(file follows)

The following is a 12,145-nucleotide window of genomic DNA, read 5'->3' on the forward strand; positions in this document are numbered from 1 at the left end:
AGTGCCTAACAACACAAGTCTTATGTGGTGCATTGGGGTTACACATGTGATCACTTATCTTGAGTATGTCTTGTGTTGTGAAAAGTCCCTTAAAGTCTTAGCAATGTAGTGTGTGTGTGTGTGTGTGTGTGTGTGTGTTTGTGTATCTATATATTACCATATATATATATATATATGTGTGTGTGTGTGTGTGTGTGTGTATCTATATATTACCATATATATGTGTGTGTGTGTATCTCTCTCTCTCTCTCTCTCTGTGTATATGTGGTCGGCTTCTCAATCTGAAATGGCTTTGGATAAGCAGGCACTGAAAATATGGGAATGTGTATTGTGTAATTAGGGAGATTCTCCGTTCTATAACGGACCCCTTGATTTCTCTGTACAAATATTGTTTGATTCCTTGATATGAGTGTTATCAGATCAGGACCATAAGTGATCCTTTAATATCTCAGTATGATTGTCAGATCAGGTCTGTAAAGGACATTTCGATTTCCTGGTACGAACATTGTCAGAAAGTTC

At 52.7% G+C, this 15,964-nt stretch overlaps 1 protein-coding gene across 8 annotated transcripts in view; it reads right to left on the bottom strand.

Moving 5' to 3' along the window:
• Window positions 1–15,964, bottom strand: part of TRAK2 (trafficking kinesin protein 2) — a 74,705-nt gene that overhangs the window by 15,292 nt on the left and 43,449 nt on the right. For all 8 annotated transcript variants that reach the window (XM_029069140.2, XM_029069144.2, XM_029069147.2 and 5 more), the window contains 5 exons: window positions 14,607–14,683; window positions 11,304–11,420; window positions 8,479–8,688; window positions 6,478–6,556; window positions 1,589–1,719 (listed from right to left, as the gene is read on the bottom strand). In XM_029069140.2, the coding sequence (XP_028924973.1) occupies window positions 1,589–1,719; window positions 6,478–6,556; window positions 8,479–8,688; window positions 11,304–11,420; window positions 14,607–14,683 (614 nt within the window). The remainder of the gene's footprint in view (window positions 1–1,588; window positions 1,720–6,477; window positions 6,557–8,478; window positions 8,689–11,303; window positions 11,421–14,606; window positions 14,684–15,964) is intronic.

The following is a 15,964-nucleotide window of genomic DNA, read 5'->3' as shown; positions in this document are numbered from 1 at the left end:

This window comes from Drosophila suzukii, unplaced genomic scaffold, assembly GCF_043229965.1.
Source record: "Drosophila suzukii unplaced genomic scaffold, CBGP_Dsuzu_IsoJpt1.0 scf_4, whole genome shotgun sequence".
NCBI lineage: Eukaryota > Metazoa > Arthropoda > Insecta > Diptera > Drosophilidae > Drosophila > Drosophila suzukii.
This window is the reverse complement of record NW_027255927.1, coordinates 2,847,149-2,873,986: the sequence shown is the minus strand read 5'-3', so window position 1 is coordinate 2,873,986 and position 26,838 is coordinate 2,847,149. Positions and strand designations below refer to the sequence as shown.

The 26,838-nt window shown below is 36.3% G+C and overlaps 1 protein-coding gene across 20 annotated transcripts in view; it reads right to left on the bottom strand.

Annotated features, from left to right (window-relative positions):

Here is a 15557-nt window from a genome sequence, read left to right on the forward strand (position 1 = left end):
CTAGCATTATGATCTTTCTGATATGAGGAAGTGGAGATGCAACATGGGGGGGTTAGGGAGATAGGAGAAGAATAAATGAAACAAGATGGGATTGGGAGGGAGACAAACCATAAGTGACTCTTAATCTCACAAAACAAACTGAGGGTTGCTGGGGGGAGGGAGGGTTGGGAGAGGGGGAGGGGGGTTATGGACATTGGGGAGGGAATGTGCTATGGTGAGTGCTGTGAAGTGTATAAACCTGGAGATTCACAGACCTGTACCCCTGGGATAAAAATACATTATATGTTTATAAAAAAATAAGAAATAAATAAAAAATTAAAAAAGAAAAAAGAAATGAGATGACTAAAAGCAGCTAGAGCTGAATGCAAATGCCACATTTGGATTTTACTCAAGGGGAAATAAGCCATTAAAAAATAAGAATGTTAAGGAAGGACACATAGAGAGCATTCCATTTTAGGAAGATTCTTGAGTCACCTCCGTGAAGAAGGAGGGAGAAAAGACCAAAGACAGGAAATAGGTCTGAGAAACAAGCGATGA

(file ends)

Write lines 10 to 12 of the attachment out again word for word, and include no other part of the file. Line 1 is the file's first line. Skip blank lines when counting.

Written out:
This window is the reverse complement of record NW_027255927.1, coordinates 2,847,149-2,873,986: the sequence shown is the minus strand read 5'-3', so window position 1 is coordinate 2,873,986 and position 26,838 is coordinate 2,847,149. Positions and strand designations below refer to the sequence as shown.

The 26,838-nt window shown below is 36.3% G+C and overlaps 1 protein-coding gene across 20 annotated transcripts in view; it reads right to left on the bottom strand.

Annotated features, from left to right (window-relative positions):